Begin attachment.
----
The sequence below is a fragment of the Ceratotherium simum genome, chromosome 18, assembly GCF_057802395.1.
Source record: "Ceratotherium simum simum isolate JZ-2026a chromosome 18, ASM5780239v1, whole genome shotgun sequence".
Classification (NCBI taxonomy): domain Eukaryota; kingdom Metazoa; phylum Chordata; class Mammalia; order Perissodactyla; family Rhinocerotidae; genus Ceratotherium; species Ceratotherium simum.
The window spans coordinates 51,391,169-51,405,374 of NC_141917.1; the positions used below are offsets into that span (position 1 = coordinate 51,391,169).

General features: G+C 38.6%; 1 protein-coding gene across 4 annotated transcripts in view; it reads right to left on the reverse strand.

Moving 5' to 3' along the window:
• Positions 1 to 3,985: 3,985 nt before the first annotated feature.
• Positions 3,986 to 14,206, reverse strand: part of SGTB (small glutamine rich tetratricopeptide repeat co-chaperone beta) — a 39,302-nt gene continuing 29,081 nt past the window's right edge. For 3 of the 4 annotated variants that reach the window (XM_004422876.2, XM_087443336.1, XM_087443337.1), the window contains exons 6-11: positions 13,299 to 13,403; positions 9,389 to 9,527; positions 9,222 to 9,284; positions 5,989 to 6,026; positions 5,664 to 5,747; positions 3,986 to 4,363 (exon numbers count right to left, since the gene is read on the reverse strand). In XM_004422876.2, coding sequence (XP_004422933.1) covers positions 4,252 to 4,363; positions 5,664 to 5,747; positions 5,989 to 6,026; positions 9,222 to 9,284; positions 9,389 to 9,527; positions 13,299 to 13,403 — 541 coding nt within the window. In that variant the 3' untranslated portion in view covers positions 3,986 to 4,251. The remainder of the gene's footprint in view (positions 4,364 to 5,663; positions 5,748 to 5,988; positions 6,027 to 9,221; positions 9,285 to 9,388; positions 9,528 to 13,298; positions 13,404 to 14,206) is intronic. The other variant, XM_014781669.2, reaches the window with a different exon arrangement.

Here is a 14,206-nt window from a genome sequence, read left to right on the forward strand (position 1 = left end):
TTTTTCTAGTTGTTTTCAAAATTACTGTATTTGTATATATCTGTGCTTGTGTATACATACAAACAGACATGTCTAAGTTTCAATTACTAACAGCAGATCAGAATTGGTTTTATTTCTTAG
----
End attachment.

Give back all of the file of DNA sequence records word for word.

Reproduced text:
The sequence below is a fragment of the Ceratotherium simum genome, chromosome 18, assembly GCF_057802395.1.
Source record: "Ceratotherium simum simum isolate JZ-2026a chromosome 18, ASM5780239v1, whole genome shotgun sequence".
Classification (NCBI taxonomy): domain Eukaryota; kingdom Metazoa; phylum Chordata; class Mammalia; order Perissodactyla; family Rhinocerotidae; genus Ceratotherium; species Ceratotherium simum.
The window spans coordinates 51,391,169-51,405,374 of NC_141917.1; the positions used below are offsets into that span (position 1 = coordinate 51,391,169).

General features: G+C 38.6%; 1 protein-coding gene across 4 annotated transcripts in view; it reads right to left on the reverse strand.

Moving 5' to 3' along the window:
• Positions 1 to 3,985: 3,985 nt before the first annotated feature.
• Positions 3,986 to 14,206, reverse strand: part of SGTB (small glutamine rich tetratricopeptide repeat co-chaperone beta) — a 39,302-nt gene continuing 29,081 nt past the window's right edge. For 3 of the 4 annotated variants that reach the window (XM_004422876.2, XM_087443336.1, XM_087443337.1), the window contains exons 6-11: positions 13,299 to 13,403; positions 9,389 to 9,527; positions 9,222 to 9,284; positions 5,989 to 6,026; positions 5,664 to 5,747; positions 3,986 to 4,363 (exon numbers count right to left, since the gene is read on the reverse strand). In XM_004422876.2, coding sequence (XP_004422933.1) covers positions 4,252 to 4,363; positions 5,664 to 5,747; positions 5,989 to 6,026; positions 9,222 to 9,284; positions 9,389 to 9,527; positions 13,299 to 13,403 — 541 coding nt within the window. In that variant the 3' untranslated portion in view covers positions 3,986 to 4,251. The remainder of the gene's footprint in view (positions 4,364 to 5,663; positions 5,748 to 5,988; positions 6,027 to 9,221; positions 9,285 to 9,388; positions 9,528 to 13,298; positions 13,404 to 14,206) is intronic. The other variant, XM_014781669.2, reaches the window with a different exon arrangement.

Here is a 14,206-nt window from a genome sequence, read left to right on the forward strand (position 1 = left end):
TTTTTCTAGTTGTTTTCAAAATTACTGTATTTGTATATATCTGTGCTTGTGTATACATACAAACAGACATGTCTAAGTTTCAATTACTAACAGCAGATCAGAATTGGTTTTATTTCTTAG